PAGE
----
Cheshire Catches (pt. 1)

Cheshire Catches (pt. 1)Cheshire Catches (pt. 1)Cheshire Catches (pt. 1)Cheshire Catches (pt. 1)Cheshire Catches (pt. 1)

I ncorporated in 1780, the town of Cheshire actually traces back to 1695, when it was a section of Wallingford named “West Farms.” A small agrarian community then, it’s not so small today, with a healthy suburban population of 29,000. But agriculture is still a point of pride: Cheshire proclaims itself the “bedding plant capital of Connecticut,” due to the many nurseries and farms there that produce the seasonal, colorful, bombastic flowers that end up in pots, planters and, of course, garden beds around the state.

With a pitch like that, you might think Cheshire’s petals make a good-enough reason alone to put pedal to metal up I-91 and Route 10, or to pedal your bike up the Farmington Canal Trail. Maybe they are. But thinking outside the flower box yields rewards only Cheshire can deliver.

In this town, where good things are often hidden from street view or marked by subtle signage, it’s helpful to have a guide to get you started, and it’s hard to imagine a better one than Ron Gagliardi, a colorful character who’s lived in Cheshire for over four decades (and who wrote a book covering most of the rest of its history, Images of America: Cheshire, published in 2001). He even earned an unofficial “Mr. Cheshire” title by winning a spoof beauty pageant in 1975, when a group of high school guys competed for the dubious distinction.

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Gagliardi’s local pride hasn’t changed much in the intervening years, though his title has. Gagliardi is now Cheshire’s town crier, entrusted with donning a dandy tricorn hat and leading the parade during the town’s annual Fall Festival. An art teacher in Wallingford by day, he serves on myriad boards of historical and artistic organizations; he’s also a punster, a rock ’n’ roller, a standup comic, a lifelong Yankee fan and a cartoonist.

No wonder, then, that Gagliardi recommends the Barker Character, Comic & Cartoon Museum, where he also gives tours sometimes. Visitors first buy tickets at the physically separate Barker Animation Art Gallery in front ($5, or $3 for kids under 12 and $0 for those 2 and under), then enter an extraordinary toy land in another, deceptively large building in back.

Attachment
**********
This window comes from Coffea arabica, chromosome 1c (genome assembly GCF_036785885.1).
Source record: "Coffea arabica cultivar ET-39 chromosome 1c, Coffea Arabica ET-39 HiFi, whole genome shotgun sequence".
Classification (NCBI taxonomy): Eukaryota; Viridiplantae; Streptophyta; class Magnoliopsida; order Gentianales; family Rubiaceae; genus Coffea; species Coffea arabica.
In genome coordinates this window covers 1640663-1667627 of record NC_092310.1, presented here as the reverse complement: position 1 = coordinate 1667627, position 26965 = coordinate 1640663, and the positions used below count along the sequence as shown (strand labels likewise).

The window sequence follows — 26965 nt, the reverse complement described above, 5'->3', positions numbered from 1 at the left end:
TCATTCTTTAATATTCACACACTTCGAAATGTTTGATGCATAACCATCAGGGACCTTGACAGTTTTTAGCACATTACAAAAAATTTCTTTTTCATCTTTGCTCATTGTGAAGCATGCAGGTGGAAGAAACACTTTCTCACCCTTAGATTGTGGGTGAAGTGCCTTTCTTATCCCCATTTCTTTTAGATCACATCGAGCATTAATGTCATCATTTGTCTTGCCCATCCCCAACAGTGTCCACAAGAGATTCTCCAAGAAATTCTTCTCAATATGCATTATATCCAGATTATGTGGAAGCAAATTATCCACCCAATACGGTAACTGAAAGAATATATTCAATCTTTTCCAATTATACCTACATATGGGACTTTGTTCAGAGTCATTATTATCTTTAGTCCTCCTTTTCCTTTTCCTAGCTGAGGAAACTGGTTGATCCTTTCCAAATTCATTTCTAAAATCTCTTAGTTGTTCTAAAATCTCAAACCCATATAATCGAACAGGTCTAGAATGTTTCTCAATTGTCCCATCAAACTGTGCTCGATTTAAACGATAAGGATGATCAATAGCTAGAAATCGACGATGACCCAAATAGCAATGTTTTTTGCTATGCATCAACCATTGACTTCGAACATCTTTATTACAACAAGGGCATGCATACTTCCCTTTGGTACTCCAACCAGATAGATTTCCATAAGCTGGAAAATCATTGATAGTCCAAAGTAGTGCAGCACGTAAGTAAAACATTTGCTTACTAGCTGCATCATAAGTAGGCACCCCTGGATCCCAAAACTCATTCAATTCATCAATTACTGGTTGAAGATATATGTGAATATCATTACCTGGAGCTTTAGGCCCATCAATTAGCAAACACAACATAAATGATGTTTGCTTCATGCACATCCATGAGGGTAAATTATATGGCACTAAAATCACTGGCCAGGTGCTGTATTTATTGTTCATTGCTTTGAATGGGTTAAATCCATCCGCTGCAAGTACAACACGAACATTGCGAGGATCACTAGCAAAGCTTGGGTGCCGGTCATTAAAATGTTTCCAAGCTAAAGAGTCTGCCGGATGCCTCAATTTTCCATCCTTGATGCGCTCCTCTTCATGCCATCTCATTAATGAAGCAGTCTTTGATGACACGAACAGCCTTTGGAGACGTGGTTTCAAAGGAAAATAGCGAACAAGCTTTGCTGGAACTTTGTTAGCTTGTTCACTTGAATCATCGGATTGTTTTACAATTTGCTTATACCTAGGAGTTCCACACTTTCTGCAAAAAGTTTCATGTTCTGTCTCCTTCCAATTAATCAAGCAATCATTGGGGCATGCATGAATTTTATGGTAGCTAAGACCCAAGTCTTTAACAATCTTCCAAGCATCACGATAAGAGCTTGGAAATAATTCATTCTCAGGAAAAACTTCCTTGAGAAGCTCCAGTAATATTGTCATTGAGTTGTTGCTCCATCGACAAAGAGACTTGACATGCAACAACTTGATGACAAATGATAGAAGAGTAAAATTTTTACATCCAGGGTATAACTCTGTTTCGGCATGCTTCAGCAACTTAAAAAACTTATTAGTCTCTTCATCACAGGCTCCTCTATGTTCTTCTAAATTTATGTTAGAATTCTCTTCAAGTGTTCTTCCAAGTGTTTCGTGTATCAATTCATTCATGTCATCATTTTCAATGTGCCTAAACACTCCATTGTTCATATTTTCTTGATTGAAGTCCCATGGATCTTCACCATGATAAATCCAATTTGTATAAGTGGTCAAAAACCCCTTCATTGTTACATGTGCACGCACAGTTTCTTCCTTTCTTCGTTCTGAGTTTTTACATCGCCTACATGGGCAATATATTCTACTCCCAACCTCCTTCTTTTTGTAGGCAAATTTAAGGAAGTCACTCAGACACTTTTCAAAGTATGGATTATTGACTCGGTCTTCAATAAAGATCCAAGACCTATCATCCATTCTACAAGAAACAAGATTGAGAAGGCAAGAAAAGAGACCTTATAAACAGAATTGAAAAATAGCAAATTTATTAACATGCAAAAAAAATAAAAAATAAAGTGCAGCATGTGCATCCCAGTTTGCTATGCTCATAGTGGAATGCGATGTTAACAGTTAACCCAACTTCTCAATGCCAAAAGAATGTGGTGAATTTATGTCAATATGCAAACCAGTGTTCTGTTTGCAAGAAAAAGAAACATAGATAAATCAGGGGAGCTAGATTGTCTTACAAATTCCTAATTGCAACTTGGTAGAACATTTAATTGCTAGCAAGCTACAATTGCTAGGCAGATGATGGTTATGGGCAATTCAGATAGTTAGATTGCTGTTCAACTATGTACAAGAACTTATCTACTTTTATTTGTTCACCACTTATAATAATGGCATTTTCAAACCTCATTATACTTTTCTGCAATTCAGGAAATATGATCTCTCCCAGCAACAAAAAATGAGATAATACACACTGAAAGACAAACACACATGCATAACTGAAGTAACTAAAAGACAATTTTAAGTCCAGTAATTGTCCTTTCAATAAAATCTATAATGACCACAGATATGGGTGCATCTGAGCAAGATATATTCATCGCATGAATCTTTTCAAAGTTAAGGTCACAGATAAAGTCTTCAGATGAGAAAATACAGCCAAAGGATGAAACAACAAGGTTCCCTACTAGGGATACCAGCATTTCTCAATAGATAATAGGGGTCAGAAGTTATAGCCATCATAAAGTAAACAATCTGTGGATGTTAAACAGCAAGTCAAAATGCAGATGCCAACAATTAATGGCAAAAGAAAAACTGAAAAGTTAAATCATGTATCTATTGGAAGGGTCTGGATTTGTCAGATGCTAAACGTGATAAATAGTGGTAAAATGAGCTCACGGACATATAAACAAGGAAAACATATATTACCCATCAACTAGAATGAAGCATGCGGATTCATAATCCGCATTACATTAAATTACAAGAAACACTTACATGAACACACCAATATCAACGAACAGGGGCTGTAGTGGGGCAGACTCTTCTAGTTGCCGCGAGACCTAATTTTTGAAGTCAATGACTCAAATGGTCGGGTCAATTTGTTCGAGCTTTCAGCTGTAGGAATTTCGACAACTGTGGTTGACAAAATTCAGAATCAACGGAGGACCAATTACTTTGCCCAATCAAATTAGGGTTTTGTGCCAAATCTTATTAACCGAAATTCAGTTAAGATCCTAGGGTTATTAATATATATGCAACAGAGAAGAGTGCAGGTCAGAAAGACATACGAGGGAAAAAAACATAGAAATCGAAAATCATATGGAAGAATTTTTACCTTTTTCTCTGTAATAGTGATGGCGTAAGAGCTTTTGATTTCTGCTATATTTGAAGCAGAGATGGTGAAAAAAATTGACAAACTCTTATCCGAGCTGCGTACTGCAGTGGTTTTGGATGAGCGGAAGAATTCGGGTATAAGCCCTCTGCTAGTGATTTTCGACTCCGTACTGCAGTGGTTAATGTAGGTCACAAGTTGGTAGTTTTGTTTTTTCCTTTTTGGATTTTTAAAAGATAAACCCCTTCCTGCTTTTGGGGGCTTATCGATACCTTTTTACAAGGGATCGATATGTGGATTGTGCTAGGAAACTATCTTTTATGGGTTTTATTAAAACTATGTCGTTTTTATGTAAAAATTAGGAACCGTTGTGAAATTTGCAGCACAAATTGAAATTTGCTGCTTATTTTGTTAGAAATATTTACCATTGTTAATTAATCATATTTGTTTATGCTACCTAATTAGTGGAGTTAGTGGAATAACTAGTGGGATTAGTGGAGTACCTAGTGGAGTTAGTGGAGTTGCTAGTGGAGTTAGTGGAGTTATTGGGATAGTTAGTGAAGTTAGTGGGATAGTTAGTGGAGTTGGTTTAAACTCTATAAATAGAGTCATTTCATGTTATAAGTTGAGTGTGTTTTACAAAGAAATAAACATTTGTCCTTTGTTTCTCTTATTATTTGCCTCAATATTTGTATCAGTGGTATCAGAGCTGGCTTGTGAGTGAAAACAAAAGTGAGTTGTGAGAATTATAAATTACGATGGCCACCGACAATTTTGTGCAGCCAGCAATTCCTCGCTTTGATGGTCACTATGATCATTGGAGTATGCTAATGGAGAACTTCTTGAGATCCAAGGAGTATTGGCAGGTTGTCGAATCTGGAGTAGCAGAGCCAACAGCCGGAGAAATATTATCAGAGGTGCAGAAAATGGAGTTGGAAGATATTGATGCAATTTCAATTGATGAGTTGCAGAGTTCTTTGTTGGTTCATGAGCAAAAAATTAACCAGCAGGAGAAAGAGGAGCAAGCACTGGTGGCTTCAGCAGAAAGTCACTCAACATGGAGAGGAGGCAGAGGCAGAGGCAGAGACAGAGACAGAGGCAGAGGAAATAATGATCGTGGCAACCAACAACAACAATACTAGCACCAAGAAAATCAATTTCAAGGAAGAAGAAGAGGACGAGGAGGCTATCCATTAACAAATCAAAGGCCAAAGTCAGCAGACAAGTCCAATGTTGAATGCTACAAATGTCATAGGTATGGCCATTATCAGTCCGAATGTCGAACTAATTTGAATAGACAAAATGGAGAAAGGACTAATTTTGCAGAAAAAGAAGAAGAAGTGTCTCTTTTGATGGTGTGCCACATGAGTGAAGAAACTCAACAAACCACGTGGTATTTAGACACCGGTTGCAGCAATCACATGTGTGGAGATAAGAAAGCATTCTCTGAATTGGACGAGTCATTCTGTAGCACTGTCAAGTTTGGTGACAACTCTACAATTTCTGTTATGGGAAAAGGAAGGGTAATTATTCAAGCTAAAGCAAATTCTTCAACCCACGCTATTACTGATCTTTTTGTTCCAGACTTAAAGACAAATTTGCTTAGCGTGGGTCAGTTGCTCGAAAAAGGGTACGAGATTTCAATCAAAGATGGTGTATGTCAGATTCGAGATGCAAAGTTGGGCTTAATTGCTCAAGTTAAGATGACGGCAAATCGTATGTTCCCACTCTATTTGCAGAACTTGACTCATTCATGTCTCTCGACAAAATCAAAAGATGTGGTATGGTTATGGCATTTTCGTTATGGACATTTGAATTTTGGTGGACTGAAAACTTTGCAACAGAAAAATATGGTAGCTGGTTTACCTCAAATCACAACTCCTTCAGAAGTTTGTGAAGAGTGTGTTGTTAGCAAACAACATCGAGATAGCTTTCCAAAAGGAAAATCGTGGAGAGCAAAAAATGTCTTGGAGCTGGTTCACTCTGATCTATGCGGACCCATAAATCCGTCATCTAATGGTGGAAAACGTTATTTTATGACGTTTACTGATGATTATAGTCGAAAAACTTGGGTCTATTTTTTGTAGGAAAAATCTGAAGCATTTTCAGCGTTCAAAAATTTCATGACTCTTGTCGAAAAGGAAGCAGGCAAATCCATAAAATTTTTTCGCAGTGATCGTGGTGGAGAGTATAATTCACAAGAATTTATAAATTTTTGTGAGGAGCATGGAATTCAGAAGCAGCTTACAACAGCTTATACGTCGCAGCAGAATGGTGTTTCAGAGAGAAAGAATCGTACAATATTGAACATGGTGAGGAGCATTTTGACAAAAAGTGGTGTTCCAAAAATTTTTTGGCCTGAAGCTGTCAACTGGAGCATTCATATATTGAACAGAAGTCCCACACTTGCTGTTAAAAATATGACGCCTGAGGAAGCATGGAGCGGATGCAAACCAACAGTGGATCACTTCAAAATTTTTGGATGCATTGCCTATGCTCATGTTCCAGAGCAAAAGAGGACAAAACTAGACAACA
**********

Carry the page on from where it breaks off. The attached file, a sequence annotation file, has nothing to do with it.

The brain child of Herb Barker, who now spends much of his time in Florida, the museum, opened in 1997, is packed to the gills with an astounding 80,000 character-based objects, traversing what must be every creative lineage of American pop culture significance in the last 150 years. Many of the items are extremely rare, such as a Mickey Mouse-branded tube of toothpaste that may be the only one of its kind in existence.

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Search long enough and you’ll find a wealth of artifacts relating to Barker’s first love, Popeye the Sailor Man. Gumby has a healthy presence as well, including figures and set pieces used in actual productions. Super-sized versions of Alvin and the Chipmunks stand together downstairs; the Simpsons sit on a sofa upstairs, with the Lorax hanging out just behind. Vintage Star Wars and Star Trek items fight for intergalactic supremacy in adjacent glass cases. In one room, over 400 vintage lunch boxes, from A Team to Zorro, hang from the ceiling. Around the bend, a life-sized Incredible Hulk—standing nine sinewy, green feet tall—looks like he’s just gotten angry.